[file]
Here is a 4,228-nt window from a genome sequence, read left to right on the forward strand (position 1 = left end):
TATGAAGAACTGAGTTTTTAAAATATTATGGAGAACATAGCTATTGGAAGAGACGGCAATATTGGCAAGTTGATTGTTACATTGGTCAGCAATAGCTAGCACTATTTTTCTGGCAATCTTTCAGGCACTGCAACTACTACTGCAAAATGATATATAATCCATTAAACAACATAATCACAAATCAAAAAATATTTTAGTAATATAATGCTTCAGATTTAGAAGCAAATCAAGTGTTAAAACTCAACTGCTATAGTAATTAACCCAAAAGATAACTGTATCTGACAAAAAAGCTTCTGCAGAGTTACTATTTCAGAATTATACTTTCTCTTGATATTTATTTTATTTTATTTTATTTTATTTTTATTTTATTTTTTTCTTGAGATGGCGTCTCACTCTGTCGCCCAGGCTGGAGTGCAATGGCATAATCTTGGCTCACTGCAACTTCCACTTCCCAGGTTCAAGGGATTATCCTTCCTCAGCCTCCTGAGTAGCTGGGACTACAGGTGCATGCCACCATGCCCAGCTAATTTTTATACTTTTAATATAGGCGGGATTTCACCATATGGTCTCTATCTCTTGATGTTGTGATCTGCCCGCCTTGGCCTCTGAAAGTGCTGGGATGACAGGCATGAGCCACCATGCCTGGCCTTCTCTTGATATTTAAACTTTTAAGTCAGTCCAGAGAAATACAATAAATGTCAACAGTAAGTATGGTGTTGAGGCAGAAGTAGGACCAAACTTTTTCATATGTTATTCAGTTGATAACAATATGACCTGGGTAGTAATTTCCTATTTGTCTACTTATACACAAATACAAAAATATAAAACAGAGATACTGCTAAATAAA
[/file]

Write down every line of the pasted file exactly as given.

Here is a 4,228-nt window from a genome sequence, read left to right on the forward strand (position 1 = left end):
TATGAAGAACTGAGTTTTTAAAATATTATGGAGAACATAGCTATTGGAAGAGACGGCAATATTGGCAAGTTGATTGTTACATTGGTCAGCAATAGCTAGCACTATTTTTCTGGCAATCTTTCAGGCACTGCAACTACTACTGCAAAATGATATATAATCCATTAAACAACATAATCACAAATCAAAAAATATTTTAGTAATATAATGCTTCAGATTTAGAAGCAAATCAAGTGTTAAAACTCAACTGCTATAGTAATTAACCCAAAAGATAACTGTATCTGACAAAAAAGCTTCTGCAGAGTTACTATTTCAGAATTATACTTTCTCTTGATATTTATTTTATTTTATTTTATTTTATTTTTATTTTATTTTTTTCTTGAGATGGCGTCTCACTCTGTCGCCCAGGCTGGAGTGCAATGGCATAATCTTGGCTCACTGCAACTTCCACTTCCCAGGTTCAAGGGATTATCCTTCCTCAGCCTCCTGAGTAGCTGGGACTACAGGTGCATGCCACCATGCCCAGCTAATTTTTATACTTTTAATATAGGCGGGATTTCACCATATGGTCTCTATCTCTTGATGTTGTGATCTGCCCGCCTTGGCCTCTGAAAGTGCTGGGATGACAGGCATGAGCCACCATGCCTGGCCTTCTCTTGATATTTAAACTTTTAAGTCAGTCCAGAGAAATACAATAAATGTCAACAGTAAGTATGGTGTTGAGGCAGAAGTAGGACCAAACTTTTTCATATGTTATTCAGTTGATAACAATATGACCTGGGTAGTAATTTCCTATTTGTCTACTTATACACAAATACAAAAATATAAAACAGAGATACTGCTAAATAAA